MADISON, Wis. – The Wisconsin Department of Natural Resources (DNR) reminds hunters to know their target before they shoot and understand the difference between elk and white-tailed deer this season.
Archery and crossbow deer seasons are currently underway. Antlerless elk are most commonly confused for being large does, in addition to young bull elk which can look similar to large bucks. Any elk taken without a tag may result in a fine and a revocation of your hunting license.
How To Identify An Elk
Adult elk are larger than adult deer:
An adult elk stands about 1-2 feet taller than an adult deer at the shoulders. An elk calf will be about the same size as an adult white-tailed doe but will display similar coloration to adult elk.
Spot the difference in the antlers:
White-tailed antlers curve forward, whereas elk antlers are larger and sweep back from their heads.
Look for color markings:
Elk have a tan rump patch, black legs and a dark brown mane. Deer have legs the same color as their bodies, a white throat patch and a fluffy white tail.
Elk moving throughout the state may have noticeable markers including numeric ear tags or tracking collars. These collars are fixed around the neck and typically orange in collar, sometimes with a visible printed number.
Once widespread across North America, elk were eliminated from Wisconsin in the 1880s. Thanks to the support of many partners and the backing of Wisconsinites, elk were reintroduced within the state in 1995.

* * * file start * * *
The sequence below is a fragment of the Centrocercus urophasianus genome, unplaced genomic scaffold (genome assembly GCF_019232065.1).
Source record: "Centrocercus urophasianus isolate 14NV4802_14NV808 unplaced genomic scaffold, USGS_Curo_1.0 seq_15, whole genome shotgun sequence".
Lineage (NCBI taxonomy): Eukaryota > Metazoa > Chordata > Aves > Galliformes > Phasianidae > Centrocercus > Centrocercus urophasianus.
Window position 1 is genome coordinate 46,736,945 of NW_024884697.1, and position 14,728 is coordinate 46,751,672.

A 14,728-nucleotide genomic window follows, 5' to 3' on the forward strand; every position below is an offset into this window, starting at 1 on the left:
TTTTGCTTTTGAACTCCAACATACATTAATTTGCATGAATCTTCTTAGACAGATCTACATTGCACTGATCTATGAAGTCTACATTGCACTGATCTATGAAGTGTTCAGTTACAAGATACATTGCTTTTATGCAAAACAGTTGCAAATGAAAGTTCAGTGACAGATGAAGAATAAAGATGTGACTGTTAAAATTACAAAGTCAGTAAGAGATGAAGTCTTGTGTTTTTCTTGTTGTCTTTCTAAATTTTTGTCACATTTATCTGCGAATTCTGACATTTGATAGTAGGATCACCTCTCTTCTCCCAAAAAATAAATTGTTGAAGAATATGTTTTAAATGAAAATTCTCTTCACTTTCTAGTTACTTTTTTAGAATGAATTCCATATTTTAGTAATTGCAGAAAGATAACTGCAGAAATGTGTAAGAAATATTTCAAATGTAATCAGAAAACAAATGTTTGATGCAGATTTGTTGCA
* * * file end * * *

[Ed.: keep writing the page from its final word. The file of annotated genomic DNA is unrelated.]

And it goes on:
Through DNR efforts to reestablish the species, the elk herd continues to expand making it essential for hunters to know their target to protect this growing population.
Currently, there are two herds containing a total of more than 400 elk in Wisconsin reintroduction areas: one in the north including Ashland, Bayfield, Price, Rusk and Sawyer counties, and one in the area surrounding Jackson County. Occasionally, elk can roam beyond these areas so it is important for deer hunters statewide to be sure of their target.
Observations of elk outside of the management zones, or moose can be reported to the Wisconsin Department of Natural Resources through the Large Mammal Observation Form.
Hunters should follow all firearm safety rules and be sure of their target and what is beyond it. Positively identifying the target ensures the safety of other people and avoids the accidental shooting of non-target animals.